Consider (if you will) those areas of human endeavour where consistency and standardisation are important: Screw threads, Firearms manufacture & er, stuff like that.
In 1841 Joseph Whitworth (a Northerner, naturally) came up with his standard threads (the first). This was neat. Now I can put a nut from manufacturer 'A' on a bit of stud from his rival 'B'. I win, everyone wins. Interestingly enough, even though we now have more modern screw thread standards (loads of them, some even metric!), you'll find lots of Whitworth's breakthrough in UK breweries. Where? In your RJT connectors - the screw thread is the coarse Whitworth. How about that.
Or, imagine a rifle. "And this you can see is the bolt. The purpose of this Is to open the breech, as you see." It's pretty important that the bolt is going to fit snugly in the breech. Otherwise all kinds of bad stuff will happen.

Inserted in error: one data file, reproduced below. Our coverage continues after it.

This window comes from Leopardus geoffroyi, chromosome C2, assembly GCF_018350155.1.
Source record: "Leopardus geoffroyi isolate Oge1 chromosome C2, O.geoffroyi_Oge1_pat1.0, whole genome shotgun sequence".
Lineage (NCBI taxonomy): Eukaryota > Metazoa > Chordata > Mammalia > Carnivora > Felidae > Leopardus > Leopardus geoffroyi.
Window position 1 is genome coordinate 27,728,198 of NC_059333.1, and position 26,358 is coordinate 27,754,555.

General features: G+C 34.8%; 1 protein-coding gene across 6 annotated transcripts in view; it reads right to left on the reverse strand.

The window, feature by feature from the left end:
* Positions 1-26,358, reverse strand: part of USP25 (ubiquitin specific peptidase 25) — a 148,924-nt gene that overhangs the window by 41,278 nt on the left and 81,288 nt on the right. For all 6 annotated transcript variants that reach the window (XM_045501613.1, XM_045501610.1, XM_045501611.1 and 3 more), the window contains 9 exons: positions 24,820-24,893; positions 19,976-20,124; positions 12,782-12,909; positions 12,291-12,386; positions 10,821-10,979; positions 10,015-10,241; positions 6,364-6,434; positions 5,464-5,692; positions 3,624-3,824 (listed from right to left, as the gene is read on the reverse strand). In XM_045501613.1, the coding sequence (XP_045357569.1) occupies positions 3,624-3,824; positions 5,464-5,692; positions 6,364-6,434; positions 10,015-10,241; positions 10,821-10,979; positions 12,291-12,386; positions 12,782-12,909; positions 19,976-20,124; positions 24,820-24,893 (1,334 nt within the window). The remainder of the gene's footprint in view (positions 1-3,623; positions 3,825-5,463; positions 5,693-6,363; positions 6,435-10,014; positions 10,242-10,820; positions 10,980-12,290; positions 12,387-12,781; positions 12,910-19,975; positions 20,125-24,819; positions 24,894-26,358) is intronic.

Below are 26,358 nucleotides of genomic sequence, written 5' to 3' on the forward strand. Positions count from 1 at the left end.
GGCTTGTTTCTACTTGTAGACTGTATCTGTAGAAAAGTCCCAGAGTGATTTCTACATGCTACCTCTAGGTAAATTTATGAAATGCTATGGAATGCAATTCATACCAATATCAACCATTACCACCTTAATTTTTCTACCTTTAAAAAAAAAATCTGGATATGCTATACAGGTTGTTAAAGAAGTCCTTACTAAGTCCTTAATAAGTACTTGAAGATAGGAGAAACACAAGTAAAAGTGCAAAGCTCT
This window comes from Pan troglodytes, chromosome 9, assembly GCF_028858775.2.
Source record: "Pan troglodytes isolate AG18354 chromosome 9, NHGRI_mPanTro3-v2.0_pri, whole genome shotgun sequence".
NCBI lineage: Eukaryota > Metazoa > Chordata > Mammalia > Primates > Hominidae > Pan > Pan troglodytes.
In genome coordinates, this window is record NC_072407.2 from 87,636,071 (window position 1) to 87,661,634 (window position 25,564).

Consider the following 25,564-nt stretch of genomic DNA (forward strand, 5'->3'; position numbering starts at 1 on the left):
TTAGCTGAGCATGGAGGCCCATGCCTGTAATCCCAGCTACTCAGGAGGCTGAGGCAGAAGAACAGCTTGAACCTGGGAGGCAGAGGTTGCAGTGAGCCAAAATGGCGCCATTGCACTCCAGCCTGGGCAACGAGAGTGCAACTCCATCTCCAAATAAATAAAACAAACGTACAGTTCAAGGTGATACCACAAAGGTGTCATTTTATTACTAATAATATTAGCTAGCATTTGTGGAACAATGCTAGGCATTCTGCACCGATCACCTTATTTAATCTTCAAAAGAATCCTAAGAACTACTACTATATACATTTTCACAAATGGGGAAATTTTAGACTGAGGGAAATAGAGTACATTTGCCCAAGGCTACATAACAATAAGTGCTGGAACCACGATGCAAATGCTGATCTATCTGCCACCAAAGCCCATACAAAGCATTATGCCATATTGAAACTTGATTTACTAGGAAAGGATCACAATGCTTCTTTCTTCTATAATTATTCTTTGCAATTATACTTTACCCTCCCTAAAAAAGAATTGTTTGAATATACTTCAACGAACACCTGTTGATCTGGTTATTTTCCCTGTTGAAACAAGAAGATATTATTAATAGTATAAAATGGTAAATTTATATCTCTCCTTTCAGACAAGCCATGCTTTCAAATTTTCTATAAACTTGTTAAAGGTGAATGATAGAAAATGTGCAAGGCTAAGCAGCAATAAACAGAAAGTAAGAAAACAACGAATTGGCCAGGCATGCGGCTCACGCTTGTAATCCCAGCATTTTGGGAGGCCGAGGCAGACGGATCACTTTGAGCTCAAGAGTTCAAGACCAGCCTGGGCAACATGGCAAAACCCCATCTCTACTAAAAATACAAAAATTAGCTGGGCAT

But rifles can't be made by hand. Not if we're going to use them in a proper Industrial War with literally millions of units deployed all over the world. They have to be made so that any bolt 'A' will slide "sexily" into any breech 'B', made perhaps miles away and years later.
On a related note, a pal-o-mine needed some unusual bits for a old car he would insist on nursing. They'd stopped making them of course. But he was able to call in to a light engineering shop where a nice old geezer with ciggie hanging out of the corner of his mouth was able to knock something up while he waited. Brilliant.
But it's an unpleasant reminder of how mechanised our spirits have become (in our mechanised world), when we expect our food and drink to be like machine parts. This is wrong. We should enjoy our beer (or wine, or bread) when it's not the same as it was yesterday. Is it better? Worse? Or just different?
Where we need consistency and standardisation, let's have it. Where we don't, forget 'em. Why aren't we sure enough of ourselves, our tastes, our identities even? Why do we want the world to be so unreasonably static around us? Things change - there is movement, and difference, and variety. Get over it.
The big producers can flatten it out. Grind it, and us, all down. They have to. That's how they work. But how did we let them convince us that's the way it should be? Are we stupid, or what?
Our old mate Gerard Manley Hopkins tells us that he's a fan of:
All things counter, original, spare, strange;
Whatever is fickle, freckled (who knows how?)
With swift, slow; sweet, sour; adazzle, dim;